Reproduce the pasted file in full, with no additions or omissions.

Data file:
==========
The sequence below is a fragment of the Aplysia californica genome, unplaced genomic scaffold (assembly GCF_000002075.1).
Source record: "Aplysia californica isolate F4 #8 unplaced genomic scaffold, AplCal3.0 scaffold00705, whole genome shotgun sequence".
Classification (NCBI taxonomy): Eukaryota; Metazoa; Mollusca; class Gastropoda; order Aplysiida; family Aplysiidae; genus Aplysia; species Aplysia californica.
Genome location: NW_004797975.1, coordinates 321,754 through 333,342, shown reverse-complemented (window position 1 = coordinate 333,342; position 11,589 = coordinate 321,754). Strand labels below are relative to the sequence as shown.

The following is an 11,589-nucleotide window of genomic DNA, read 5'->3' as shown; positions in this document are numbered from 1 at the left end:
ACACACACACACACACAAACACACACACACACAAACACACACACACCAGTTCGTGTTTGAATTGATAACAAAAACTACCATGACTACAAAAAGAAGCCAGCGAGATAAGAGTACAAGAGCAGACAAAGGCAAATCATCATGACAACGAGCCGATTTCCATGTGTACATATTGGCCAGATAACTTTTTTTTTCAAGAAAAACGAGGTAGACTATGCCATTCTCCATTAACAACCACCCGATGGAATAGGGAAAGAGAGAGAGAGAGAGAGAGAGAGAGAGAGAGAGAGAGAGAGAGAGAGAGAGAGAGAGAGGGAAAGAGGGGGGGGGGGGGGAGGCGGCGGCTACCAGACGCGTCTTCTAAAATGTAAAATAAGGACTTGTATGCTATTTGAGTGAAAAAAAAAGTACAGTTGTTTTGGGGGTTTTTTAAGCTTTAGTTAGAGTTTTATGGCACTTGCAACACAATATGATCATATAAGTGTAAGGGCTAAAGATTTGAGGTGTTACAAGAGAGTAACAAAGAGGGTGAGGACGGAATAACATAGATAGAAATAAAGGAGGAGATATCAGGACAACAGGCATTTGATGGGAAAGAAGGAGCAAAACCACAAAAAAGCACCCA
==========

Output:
The sequence below is a fragment of the Aplysia californica genome, unplaced genomic scaffold (assembly GCF_000002075.1).
Source record: "Aplysia californica isolate F4 #8 unplaced genomic scaffold, AplCal3.0 scaffold00705, whole genome shotgun sequence".
Classification (NCBI taxonomy): Eukaryota; Metazoa; Mollusca; class Gastropoda; order Aplysiida; family Aplysiidae; genus Aplysia; species Aplysia californica.
Genome location: NW_004797975.1, coordinates 321,754 through 333,342, shown reverse-complemented (window position 1 = coordinate 333,342; position 11,589 = coordinate 321,754). Strand labels below are relative to the sequence as shown.

The following is an 11,589-nucleotide window of genomic DNA, read 5'->3' as shown; positions in this document are numbered from 1 at the left end:
ACACACACACACACACAAACACACACACACACAAACACACACACACCAGTTCGTGTTTGAATTGATAACAAAAACTACCATGACTACAAAAAGAAGCCAGCGAGATAAGAGTACAAGAGCAGACAAAGGCAAATCATCATGACAACGAGCCGATTTCCATGTGTACATATTGGCCAGATAACTTTTTTTTTCAAGAAAAACGAGGTAGACTATGCCATTCTCCATTAACAACCACCCGATGGAATAGGGAAAGAGAGAGAGAGAGAGAGAGAGAGAGAGAGAGAGAGAGAGAGAGAGAGAGAGAGAGAGAGGGAAAGAGGGGGGGGGGGGGGAGGCGGCGGCTACCAGACGCGTCTTCTAAAATGTAAAATAAGGACTTGTATGCTATTTGAGTGAAAAAAAAAGTACAGTTGTTTTGGGGGTTTTTTAAGCTTTAGTTAGAGTTTTATGGCACTTGCAACACAATATGATCATATAAGTGTAAGGGCTAAAGATTTGAGGTGTTACAAGAGAGTAACAAAGAGGGTGAGGACGGAATAACATAGATAGAAATAAAGGAGGAGATATCAGGACAACAGGCATTTGATGGGAAAGAAGGAGCAAAACCACAAAAAAGCACCCA